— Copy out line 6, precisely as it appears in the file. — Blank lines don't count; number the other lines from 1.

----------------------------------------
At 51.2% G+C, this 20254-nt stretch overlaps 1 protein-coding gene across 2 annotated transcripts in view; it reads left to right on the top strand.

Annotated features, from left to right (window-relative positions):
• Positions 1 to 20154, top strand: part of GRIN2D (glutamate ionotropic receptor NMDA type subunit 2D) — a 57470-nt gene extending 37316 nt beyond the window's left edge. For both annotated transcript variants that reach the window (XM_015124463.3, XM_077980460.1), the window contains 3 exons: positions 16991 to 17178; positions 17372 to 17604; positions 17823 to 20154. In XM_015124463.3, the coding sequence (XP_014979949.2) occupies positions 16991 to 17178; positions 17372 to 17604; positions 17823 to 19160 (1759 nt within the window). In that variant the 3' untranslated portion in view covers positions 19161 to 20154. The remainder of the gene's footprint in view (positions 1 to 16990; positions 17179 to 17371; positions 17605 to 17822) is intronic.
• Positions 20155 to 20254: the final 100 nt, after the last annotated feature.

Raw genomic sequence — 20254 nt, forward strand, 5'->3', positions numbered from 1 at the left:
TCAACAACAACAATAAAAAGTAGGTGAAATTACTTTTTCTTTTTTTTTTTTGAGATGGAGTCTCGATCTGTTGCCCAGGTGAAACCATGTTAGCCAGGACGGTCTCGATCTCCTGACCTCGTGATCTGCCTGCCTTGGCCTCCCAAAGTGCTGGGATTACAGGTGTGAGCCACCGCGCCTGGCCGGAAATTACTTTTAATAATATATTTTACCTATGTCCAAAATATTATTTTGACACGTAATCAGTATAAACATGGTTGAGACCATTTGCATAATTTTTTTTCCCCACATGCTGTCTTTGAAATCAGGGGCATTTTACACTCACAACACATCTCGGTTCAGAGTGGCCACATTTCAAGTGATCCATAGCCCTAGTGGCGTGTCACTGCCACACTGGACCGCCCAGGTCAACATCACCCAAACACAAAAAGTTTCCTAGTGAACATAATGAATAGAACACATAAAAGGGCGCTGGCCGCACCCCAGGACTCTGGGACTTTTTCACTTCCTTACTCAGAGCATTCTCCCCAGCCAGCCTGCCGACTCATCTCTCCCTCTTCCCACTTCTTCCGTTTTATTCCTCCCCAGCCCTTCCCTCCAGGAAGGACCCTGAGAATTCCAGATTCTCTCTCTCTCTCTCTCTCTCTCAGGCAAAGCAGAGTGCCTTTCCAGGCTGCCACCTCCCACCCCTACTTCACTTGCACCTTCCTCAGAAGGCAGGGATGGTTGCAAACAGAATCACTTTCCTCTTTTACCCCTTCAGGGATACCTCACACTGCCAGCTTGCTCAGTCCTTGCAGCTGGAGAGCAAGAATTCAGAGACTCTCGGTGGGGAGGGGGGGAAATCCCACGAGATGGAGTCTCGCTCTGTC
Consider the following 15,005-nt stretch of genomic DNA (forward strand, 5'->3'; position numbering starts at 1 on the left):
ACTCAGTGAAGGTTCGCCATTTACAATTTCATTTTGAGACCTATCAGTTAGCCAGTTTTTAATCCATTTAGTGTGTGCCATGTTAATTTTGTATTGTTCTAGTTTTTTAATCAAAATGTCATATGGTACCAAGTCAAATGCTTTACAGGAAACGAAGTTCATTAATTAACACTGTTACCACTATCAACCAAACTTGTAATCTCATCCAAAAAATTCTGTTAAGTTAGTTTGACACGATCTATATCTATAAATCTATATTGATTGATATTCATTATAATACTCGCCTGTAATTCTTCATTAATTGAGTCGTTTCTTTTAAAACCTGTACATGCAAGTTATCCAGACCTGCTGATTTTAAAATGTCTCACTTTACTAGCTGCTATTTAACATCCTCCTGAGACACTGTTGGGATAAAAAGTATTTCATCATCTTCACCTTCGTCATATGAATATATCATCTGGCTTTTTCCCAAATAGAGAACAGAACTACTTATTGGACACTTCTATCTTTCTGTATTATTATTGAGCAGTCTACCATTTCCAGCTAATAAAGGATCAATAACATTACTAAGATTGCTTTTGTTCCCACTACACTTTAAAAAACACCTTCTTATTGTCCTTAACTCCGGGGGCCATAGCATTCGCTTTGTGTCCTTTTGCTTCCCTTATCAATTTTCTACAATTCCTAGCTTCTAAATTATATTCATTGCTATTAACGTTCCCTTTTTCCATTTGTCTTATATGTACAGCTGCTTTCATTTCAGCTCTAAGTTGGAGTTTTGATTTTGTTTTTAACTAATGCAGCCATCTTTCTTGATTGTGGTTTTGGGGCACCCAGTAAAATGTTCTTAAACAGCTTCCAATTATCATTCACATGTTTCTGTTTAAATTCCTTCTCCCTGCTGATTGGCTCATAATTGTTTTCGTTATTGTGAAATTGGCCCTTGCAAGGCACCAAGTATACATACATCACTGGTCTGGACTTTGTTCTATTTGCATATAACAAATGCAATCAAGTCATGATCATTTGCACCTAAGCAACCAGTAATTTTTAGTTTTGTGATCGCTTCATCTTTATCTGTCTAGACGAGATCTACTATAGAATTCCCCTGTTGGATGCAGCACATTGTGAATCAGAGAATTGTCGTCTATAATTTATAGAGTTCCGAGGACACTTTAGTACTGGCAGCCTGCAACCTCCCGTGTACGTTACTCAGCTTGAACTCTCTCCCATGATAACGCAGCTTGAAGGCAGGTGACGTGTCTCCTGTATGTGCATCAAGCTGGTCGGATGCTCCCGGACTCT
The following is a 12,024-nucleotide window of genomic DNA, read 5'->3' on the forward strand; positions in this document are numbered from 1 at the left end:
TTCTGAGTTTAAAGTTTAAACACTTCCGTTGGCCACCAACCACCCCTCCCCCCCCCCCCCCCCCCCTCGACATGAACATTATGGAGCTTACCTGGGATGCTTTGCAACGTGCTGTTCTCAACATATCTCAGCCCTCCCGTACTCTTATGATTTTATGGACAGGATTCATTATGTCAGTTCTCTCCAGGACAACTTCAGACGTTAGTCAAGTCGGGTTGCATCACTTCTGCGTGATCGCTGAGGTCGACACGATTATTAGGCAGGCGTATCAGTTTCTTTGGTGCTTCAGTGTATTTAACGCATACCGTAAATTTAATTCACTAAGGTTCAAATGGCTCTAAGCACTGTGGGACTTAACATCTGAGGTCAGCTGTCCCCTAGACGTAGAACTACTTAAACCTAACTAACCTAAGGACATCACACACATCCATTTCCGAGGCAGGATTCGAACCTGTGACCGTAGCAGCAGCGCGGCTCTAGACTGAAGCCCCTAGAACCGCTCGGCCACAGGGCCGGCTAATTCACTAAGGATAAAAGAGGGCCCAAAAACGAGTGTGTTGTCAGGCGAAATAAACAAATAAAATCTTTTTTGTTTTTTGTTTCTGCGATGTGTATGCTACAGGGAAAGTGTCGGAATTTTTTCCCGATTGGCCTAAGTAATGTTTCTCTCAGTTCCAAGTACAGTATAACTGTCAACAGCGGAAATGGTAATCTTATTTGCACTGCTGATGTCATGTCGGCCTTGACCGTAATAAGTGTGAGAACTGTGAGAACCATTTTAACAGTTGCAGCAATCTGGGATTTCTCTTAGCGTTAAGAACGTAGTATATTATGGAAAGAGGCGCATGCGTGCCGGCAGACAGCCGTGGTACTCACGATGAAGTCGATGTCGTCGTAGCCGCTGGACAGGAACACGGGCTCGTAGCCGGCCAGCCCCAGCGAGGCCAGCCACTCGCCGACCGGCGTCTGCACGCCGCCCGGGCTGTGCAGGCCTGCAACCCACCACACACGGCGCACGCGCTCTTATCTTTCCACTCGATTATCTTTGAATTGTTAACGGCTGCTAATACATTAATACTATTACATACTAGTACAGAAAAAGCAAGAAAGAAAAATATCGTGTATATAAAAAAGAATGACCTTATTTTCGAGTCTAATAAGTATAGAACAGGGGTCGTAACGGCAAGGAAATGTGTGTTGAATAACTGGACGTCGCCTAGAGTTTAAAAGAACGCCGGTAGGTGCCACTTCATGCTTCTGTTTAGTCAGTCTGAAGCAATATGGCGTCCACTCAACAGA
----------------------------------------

TCAACAACAACAATAAAAAGTAGGTGAAATTACTTTTTCTTTTTTTTTTTTGAGATGGAGTCTCGATCTGTTGCCCAGGTGAAACCATGTTAGCCAGGACGGTCTCGATCTCCTGACCTCGTGATCTGCCTGCCTTGGCCTCCCAAAGTGCTGGGATTACAGGTGTGAGCCACCGCGCCTGGCCGGAAATTACTTTTAATAATATATTTTACCTATGTCCAAAATATTATTTTGACACGTAATCAGTATAAACATGGTTGAGACCATTTGCATAATTTTTTTTCCCCACATGCTGTCTTTGAAATCAGGGGCATTTTACACTCACAACACATCTCGGTTCAGAGTGGCCACATTTCAAGTGATCCATAGCCCTAGTGGCGTGTCACTGCCACACTGGACCGCCCAGGTCAACATCACCCAAACACAAAAAGTTTCCTAGTGAACATAATGAATAGAACACATAAAAGGGCGCTGGCCGCACCCCAGGACTCTGGGACTTTTTCACTTCCTTACTCAGAGCATTCTCCCCAGCCAGCCTGCCGACTCATCTCTCCCTCTTCCCACTTCTTCCGTTTTATTCCTCCCCAGCCCTTCCCTCCAGGAAGGACCCTGAGAATTCCAGATTCTCTCTCTCTCTCTCTCTCTCTCAGGCAAAGCAGAGTGCCTTTCCAGGCTGCCACCTCCCACCCCTACTTCACTTGCACCTTCCTCAGAAGGCAGGGATGGTTGCAAACAGAATCACTTTCCTCTTTTACCCCTTCAGGGATACCTCACACTGCCAGCTTGCTCAGTCCTTGCAGCTGGAGAGCAAGAATTCAGAGACTCTCGGTGGGGAGGGGGGGAAATCCCACGAGATGGAGTCTCGCTCTGTC